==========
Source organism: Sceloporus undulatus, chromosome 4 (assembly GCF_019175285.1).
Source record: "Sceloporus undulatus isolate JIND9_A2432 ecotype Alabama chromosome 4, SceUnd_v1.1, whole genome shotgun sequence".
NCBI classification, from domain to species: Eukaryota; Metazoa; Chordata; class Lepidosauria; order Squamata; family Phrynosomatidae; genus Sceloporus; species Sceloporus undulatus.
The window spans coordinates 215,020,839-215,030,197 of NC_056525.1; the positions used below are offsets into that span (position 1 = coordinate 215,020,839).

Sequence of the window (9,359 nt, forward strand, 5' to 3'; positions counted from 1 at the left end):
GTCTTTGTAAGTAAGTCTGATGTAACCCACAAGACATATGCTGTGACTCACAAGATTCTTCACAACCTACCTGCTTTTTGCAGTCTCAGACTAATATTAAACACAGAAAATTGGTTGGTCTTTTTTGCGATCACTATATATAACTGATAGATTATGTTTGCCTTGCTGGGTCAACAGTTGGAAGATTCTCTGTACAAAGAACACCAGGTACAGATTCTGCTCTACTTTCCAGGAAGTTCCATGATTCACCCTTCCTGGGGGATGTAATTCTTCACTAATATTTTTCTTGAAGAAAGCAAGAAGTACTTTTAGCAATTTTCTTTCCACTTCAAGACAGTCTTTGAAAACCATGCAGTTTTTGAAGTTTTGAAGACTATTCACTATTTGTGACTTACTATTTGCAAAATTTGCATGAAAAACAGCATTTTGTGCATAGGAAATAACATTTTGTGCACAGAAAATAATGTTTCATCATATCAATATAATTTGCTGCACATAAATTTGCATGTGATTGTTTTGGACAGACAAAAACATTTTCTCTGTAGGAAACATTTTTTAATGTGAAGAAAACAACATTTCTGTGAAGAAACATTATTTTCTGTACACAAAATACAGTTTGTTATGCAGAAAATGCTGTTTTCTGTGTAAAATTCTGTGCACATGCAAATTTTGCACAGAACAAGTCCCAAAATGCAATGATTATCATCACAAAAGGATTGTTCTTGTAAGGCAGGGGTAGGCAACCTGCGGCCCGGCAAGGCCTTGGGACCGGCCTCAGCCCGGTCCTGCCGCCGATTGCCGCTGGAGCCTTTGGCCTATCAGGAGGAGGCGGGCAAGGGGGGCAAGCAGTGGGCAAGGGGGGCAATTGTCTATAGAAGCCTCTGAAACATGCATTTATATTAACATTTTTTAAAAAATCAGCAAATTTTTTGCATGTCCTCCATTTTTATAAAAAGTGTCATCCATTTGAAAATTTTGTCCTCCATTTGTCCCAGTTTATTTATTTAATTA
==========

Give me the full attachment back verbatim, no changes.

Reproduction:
Source organism: Sceloporus undulatus, chromosome 4 (assembly GCF_019175285.1).
Source record: "Sceloporus undulatus isolate JIND9_A2432 ecotype Alabama chromosome 4, SceUnd_v1.1, whole genome shotgun sequence".
NCBI classification, from domain to species: Eukaryota; Metazoa; Chordata; class Lepidosauria; order Squamata; family Phrynosomatidae; genus Sceloporus; species Sceloporus undulatus.
The window spans coordinates 215,020,839-215,030,197 of NC_056525.1; the positions used below are offsets into that span (position 1 = coordinate 215,020,839).

Sequence of the window (9,359 nt, forward strand, 5' to 3'; positions counted from 1 at the left end):
GTCTTTGTAAGTAAGTCTGATGTAACCCACAAGACATATGCTGTGACTCACAAGATTCTTCACAACCTACCTGCTTTTTGCAGTCTCAGACTAATATTAAACACAGAAAATTGGTTGGTCTTTTTTGCGATCACTATATATAACTGATAGATTATGTTTGCCTTGCTGGGTCAACAGTTGGAAGATTCTCTGTACAAAGAACACCAGGTACAGATTCTGCTCTACTTTCCAGGAAGTTCCATGATTCACCCTTCCTGGGGGATGTAATTCTTCACTAATATTTTTCTTGAAGAAAGCAAGAAGTACTTTTAGCAATTTTCTTTCCACTTCAAGACAGTCTTTGAAAACCATGCAGTTTTTGAAGTTTTGAAGACTATTCACTATTTGTGACTTACTATTTGCAAAATTTGCATGAAAAACAGCATTTTGTGCATAGGAAATAACATTTTGTGCACAGAAAATAATGTTTCATCATATCAATATAATTTGCTGCACATAAATTTGCATGTGATTGTTTTGGACAGACAAAAACATTTTCTCTGTAGGAAACATTTTTTAATGTGAAGAAAACAACATTTCTGTGAAGAAACATTATTTTCTGTACACAAAATACAGTTTGTTATGCAGAAAATGCTGTTTTCTGTGTAAAATTCTGTGCACATGCAAATTTTGCACAGAACAAGTCCCAAAATGCAATGATTATCATCACAAAAGGATTGTTCTTGTAAGGCAGGGGTAGGCAACCTGCGGCCCGGCAAGGCCTTGGGACCGGCCTCAGCCCGGTCCTGCCGCCGATTGCCGCTGGAGCCTTTGGCCTATCAGGAGGAGGCGGGCAAGGGGGGCAAGCAGTGGGCAAGGGGGGCAATTGTCTATAGAAGCCTCTGAAACATGCATTTATATTAACATTTTTTAAAAAATCAGCAAATTTTTTGCATGTCCTCCATTTTTATAAAAAGTGTCATCCATTTGAAAATTTTGTCCTCCATTTGTCCCAGTTTATTTATTTAATTA